Service Basket A service basket is created to hold services corresponding to a request Atomic services that are selected by the SCF are placed in a service basket. Whenever a service is added to the basket, the combined behavior of the services in the basket will be constructed as UPPAAL. 18Wan, Mohammad, and Alagar - SOFSEM 09
3. Algorithm for constructing Chore service Expressions Wan, Mohammad, and Alagar - SOFSEM 0919 do Choose an expression f from H e do Choose the next action a in f (left to right) do Choose a service provider P in SPL Determine the service interface x in P whose signature matches the arguments and their types in a Substitute the arguments for interface signature parameters and check the satisfaction of precondition of the interface function s a Execute the behavior at the interface If the outcome satisfies the post-condition of the interface function then accept The service s a ; replace a by s a in f If any of the previous steps fail then Exit Forever P Forever a Put f in S e Forever f
We assume that SCF uses an ontology to match user specific task names with the service names at the interfaces. The SCF passes either the service names or the display name, from the profile of each service, to the SRL. 20Wan, Mohammad, and Alagar - SOFSEM 09
Service Configuration Templates Construct a configuration template from a chore expression. 21Wan, Mohammad, and Alagar - SOFSEM 09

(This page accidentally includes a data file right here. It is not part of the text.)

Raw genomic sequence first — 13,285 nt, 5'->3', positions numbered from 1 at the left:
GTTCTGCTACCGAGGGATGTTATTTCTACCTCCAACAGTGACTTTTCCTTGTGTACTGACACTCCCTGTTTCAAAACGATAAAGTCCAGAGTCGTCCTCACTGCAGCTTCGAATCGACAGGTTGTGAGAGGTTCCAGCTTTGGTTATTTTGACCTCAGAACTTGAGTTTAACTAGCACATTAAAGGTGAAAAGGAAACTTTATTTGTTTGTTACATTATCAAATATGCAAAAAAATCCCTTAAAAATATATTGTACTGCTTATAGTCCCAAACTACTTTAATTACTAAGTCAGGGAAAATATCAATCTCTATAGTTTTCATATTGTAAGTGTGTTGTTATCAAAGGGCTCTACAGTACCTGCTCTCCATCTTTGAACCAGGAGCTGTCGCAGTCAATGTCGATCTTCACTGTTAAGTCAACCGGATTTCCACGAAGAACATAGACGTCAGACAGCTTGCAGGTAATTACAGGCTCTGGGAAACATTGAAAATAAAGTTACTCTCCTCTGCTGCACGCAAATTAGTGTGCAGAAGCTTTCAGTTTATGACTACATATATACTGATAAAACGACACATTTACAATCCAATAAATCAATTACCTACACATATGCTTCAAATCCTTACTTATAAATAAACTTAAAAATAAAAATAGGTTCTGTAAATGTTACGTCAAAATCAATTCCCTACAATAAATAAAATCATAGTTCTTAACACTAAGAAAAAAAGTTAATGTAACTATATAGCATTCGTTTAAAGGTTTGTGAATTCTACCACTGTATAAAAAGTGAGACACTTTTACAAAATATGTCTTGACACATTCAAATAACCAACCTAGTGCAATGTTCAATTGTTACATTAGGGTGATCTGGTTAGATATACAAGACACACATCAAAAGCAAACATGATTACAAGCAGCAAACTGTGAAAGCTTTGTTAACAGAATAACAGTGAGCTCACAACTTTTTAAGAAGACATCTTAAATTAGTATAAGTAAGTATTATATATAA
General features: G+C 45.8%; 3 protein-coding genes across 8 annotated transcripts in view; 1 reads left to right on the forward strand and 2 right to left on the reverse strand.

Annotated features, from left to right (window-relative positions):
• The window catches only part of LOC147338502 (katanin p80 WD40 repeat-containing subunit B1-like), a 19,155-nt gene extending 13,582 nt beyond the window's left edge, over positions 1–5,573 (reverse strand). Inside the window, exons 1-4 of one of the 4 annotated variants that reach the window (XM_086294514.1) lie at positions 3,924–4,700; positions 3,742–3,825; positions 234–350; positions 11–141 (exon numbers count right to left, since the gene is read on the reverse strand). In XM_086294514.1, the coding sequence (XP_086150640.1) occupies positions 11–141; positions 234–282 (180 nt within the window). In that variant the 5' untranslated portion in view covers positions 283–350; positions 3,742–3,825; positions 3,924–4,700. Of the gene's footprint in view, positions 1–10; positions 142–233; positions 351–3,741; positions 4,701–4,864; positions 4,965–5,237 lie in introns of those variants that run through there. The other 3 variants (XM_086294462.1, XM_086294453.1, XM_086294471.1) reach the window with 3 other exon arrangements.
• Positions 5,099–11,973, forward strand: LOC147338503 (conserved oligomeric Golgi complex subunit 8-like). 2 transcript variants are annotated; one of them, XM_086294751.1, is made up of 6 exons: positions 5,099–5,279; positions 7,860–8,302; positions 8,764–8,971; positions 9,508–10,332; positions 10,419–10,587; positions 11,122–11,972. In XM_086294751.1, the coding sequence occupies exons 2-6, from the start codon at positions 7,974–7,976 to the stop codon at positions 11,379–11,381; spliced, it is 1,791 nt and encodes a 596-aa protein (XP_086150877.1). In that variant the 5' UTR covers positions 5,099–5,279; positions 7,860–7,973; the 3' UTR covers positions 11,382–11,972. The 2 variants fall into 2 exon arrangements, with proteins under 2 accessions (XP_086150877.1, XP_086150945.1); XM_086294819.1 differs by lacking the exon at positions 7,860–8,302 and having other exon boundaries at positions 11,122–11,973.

a >> b || c 22Wan, Mohammad, and Alagar - SOFSEM 09
Selecting Best Service Configuration It is sufficient to create a configuration template for service expressions in S e and test each configuration for the satisfaction of non- functional properties. A service expression in S e is a composition of functions, because each service is a function. The pre/post conditions for each service are known from the interfaces in SPL. An analysis of a service expression boils down to an application of Hoare Logic. 23Wan, Mohammad, and Alagar - SOFSEM 09
4. Checking Optimality The service configurations that satisfy the contract specification are selected for further processing. Based upon an optimality criteria, an optimal service configuration can be obtained. Examples of optimality criteria include: – minimizing the total cost of service delivery – minimizing the execution time – maximizing the reliability of a service configuration. 24Wan, Mohammad, and Alagar - SOFSEM 09
Example: Travel planning Book a round trip flight ticket and stay at a four star hotel, rent a car, and make an appointment with a friend at specific place and time. There are four SPLs, one for each service: – Airline reservation – Hotel booking – Care rental – Appointment arranging. 25Wan, Mohammad, and Alagar - SOFSEM 09
Sequence Diagram 26Wan, Mohammad, and Alagar - SOFSEM 09
Airline SPL 27Wan, Mohammad, and Alagar - SOFSEM 09 Flight SchedulesCurrent Booking Ticketing Payment Center Pricing Policies Booking Center PFPPFTPFE SCF PT CF PP
Behavior Specification 28Wan, Mohammad, and Alagar - SOFSEM 09
Service Configuration 29Wan, Mohammad, and Alagar - SOFSEM 09 ( (t 1 >> t 2 ) || (t 3 >> t 4 ) || (t 5 >> t 6 ) || (t 7 >> t 8 ) ) >> t 9 || t 10 || t 11 || t 12
Conclusion In order that the SCF be trusted, it should accept only the services from a platform that itself is certified to be trustworthy. We are developing tools and methods to build a framework for the development of trustworthy services for the SPL. The role of context awareness. 30Wan, Mohammad, and Alagar - SOFSEM 09